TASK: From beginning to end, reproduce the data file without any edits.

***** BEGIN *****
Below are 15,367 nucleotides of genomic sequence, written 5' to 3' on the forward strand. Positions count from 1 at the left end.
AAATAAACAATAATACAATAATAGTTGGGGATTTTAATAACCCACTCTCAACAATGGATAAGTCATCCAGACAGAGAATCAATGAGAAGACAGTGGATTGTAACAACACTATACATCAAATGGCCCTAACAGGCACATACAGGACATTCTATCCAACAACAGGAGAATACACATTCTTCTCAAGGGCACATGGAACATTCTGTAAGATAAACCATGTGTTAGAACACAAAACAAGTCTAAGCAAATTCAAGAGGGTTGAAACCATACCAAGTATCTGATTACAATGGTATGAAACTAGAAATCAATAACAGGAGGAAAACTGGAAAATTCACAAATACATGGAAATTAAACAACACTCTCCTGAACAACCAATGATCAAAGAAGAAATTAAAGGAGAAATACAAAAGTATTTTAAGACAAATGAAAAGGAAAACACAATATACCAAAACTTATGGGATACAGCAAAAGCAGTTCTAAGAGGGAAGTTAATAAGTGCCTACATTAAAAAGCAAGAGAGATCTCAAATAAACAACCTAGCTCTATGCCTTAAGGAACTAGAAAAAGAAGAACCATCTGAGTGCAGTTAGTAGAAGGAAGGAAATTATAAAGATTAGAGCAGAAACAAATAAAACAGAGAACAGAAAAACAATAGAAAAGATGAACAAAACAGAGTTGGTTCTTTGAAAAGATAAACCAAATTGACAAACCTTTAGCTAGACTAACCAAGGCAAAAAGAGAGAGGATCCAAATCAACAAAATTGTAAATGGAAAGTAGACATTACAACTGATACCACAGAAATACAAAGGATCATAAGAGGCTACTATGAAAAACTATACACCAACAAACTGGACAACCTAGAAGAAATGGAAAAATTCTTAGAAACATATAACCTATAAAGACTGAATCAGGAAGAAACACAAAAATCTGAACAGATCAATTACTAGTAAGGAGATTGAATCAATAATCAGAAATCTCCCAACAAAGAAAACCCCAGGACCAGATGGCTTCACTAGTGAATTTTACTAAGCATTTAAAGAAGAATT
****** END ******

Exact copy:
Below are 15,367 nucleotides of genomic sequence, written 5' to 3' on the forward strand. Positions count from 1 at the left end.
AAATAAACAATAATACAATAATAGTTGGGGATTTTAATAACCCACTCTCAACAATGGATAAGTCATCCAGACAGAGAATCAATGAGAAGACAGTGGATTGTAACAACACTATACATCAAATGGCCCTAACAGGCACATACAGGACATTCTATCCAACAACAGGAGAATACACATTCTTCTCAAGGGCACATGGAACATTCTGTAAGATAAACCATGTGTTAGAACACAAAACAAGTCTAAGCAAATTCAAGAGGGTTGAAACCATACCAAGTATCTGATTACAATGGTATGAAACTAGAAATCAATAACAGGAGGAAAACTGGAAAATTCACAAATACATGGAAATTAAACAACACTCTCCTGAACAACCAATGATCAAAGAAGAAATTAAAGGAGAAATACAAAAGTATTTTAAGACAAATGAAAAGGAAAACACAATATACCAAAACTTATGGGATACAGCAAAAGCAGTTCTAAGAGGGAAGTTAATAAGTGCCTACATTAAAAAGCAAGAGAGATCTCAAATAAACAACCTAGCTCTATGCCTTAAGGAACTAGAAAAAGAAGAACCATCTGAGTGCAGTTAGTAGAAGGAAGGAAATTATAAAGATTAGAGCAGAAACAAATAAAACAGAGAACAGAAAAACAATAGAAAAGATGAACAAAACAGAGTTGGTTCTTTGAAAAGATAAACCAAATTGACAAACCTTTAGCTAGACTAACCAAGGCAAAAAGAGAGAGGATCCAAATCAACAAAATTGTAAATGGAAAGTAGACATTACAACTGATACCACAGAAATACAAAGGATCATAAGAGGCTACTATGAAAAACTATACACCAACAAACTGGACAACCTAGAAGAAATGGAAAAATTCTTAGAAACATATAACCTATAAAGACTGAATCAGGAAGAAACACAAAAATCTGAACAGATCAATTACTAGTAAGGAGATTGAATCAATAATCAGAAATCTCCCAACAAAGAAAACCCCAGGACCAGATGGCTTCACTAGTGAATTTTACTAAGCATTTAAAGAAGAATT